The top of the bumper looks kind of shiny.

Close up you can still see the rough surface. But at least it is shiny.

Most of the area is tossing a pretty fair reflection.

Getting to be a ten footer. Maybe a stripe under that body line?

That thin spot is still there. I remember once a long time ago my Dad suggested that I could cover up a blemish on my old motorcycle's gas tank. He said "why not cover the area with a sticker or something?" Of course I immediately rejected that idea. Now almost fifty years later I can see the merit of the idea. I could put a side stripe on the side of the car that would cover the worst spot. I saw some of those stripes for sale at Pep Boys. A flat black stripe might look kind of snazzy. I still have that Saleen decklid wing I want to use. Maybe, Maybe...

Now that the spots are touched up, I polished out the head lamps, tail lamps, turn signals and third brake light. A good washing, overall waxing, tire treatment, and interior cleaning will have the old Mustang standing tall. I will usually cover my car with a cheap, Budge brand car cover. I also use one of those Auto dusters every day before I cover up the car. I do know and accept that those cheap covers combined with dust and grit will cause minor scratches to the finish. However, I will chance that over ultraviolet induced fade and bird crap and sap that can fall on my cars from the trees I have to park under. So far I've had pretty good luck.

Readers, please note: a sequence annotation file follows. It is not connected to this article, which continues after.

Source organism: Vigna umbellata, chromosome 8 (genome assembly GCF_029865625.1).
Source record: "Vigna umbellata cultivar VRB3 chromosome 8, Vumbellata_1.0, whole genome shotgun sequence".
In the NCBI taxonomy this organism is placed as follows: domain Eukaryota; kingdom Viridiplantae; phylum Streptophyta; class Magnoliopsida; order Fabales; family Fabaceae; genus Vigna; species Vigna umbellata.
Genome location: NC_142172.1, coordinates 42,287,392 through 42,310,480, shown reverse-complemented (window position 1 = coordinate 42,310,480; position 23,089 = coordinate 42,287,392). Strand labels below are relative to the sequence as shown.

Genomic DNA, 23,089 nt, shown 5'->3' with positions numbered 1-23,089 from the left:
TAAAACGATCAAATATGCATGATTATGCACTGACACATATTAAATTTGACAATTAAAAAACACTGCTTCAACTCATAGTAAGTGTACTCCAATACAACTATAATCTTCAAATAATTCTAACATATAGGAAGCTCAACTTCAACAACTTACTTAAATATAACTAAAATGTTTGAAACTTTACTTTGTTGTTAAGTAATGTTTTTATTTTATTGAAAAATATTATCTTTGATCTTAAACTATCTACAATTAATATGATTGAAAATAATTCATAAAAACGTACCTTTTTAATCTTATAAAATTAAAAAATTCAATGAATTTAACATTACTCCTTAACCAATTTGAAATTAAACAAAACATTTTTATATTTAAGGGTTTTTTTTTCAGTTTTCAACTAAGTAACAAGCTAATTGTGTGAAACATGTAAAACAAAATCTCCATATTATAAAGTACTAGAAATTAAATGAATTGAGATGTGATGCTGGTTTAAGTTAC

Now what to do about those worn and cracked seats? Chain auto store seat covers ARE pretty ghastly. What to do?

Sunday, May 21, 2017

Don't you ever get sick and tired of messing around with cars?

Famous cartoon by Bill Mauldin.
I will just remind you that this act was carried out as a display of mercy. 

Well, that's a complicated question. A lot depends upon who's asking, and why. Non car people would probably wonder why so much effort and energy is expended on something that they view as a necessary appliance. I can understand that. I don't spend my time cleaning and shining my stove or refrigerator. This computer that I'm using right now, never gets a thought unless I have some problem and can't write my blogpost.  My cell phone is a ten dollar burner that I picked up on sale at Walgreens. I'm not following the path of development of the latest Samsung or I phone. Flat screen TV? Don't need one, I've got a great looking Hitachi rear projection model. Don't like wasting my time watching television anyway.